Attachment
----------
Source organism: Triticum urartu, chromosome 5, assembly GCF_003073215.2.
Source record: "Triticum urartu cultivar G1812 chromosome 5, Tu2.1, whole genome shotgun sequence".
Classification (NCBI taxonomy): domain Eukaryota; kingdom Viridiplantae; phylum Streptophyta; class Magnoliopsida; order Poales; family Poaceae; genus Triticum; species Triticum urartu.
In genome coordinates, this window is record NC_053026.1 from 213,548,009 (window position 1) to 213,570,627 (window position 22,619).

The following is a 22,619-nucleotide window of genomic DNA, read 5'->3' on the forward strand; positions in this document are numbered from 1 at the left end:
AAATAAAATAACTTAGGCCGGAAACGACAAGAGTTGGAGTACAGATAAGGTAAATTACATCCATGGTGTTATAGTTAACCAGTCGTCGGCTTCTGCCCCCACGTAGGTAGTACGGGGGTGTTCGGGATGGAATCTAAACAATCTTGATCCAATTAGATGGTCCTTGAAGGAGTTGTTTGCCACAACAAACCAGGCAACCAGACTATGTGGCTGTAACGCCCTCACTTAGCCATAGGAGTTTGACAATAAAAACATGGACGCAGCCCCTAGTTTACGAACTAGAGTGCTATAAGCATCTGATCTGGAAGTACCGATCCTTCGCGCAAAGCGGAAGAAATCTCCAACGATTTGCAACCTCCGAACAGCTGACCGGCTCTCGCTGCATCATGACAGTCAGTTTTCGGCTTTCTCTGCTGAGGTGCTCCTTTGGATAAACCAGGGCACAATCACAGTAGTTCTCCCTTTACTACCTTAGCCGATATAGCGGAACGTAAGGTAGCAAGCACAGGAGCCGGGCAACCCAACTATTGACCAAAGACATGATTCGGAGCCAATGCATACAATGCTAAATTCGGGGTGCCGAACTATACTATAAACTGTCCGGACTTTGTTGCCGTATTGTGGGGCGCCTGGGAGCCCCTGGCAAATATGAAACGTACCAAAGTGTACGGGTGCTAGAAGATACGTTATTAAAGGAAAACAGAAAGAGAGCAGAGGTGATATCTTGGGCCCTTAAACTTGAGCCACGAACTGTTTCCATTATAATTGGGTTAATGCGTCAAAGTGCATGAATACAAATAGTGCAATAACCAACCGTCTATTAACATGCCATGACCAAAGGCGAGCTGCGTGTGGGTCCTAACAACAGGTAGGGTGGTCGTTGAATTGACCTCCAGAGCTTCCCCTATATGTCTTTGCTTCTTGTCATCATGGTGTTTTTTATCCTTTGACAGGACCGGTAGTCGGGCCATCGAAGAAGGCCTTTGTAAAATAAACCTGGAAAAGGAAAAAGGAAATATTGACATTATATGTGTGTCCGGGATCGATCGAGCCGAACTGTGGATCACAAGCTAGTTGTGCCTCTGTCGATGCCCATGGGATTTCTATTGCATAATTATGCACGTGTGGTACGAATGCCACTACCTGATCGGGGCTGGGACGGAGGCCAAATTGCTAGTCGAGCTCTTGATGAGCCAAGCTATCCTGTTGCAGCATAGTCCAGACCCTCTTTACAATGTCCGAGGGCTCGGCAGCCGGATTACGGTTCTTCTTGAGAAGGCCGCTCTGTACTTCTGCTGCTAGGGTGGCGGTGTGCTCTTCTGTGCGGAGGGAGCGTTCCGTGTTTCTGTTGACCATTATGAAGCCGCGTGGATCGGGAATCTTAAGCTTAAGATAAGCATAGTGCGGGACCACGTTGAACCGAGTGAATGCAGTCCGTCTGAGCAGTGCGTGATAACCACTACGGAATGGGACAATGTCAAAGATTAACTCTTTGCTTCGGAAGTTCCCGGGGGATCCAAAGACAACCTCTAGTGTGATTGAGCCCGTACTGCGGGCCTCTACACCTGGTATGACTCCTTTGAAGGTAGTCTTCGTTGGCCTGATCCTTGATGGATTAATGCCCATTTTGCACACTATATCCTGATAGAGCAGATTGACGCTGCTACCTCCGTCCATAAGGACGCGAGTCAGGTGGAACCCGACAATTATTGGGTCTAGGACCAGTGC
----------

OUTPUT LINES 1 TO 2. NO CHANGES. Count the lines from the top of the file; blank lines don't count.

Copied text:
Source organism: Triticum urartu, chromosome 5, assembly GCF_003073215.2.
Source record: "Triticum urartu cultivar G1812 chromosome 5, Tu2.1, whole genome shotgun sequence".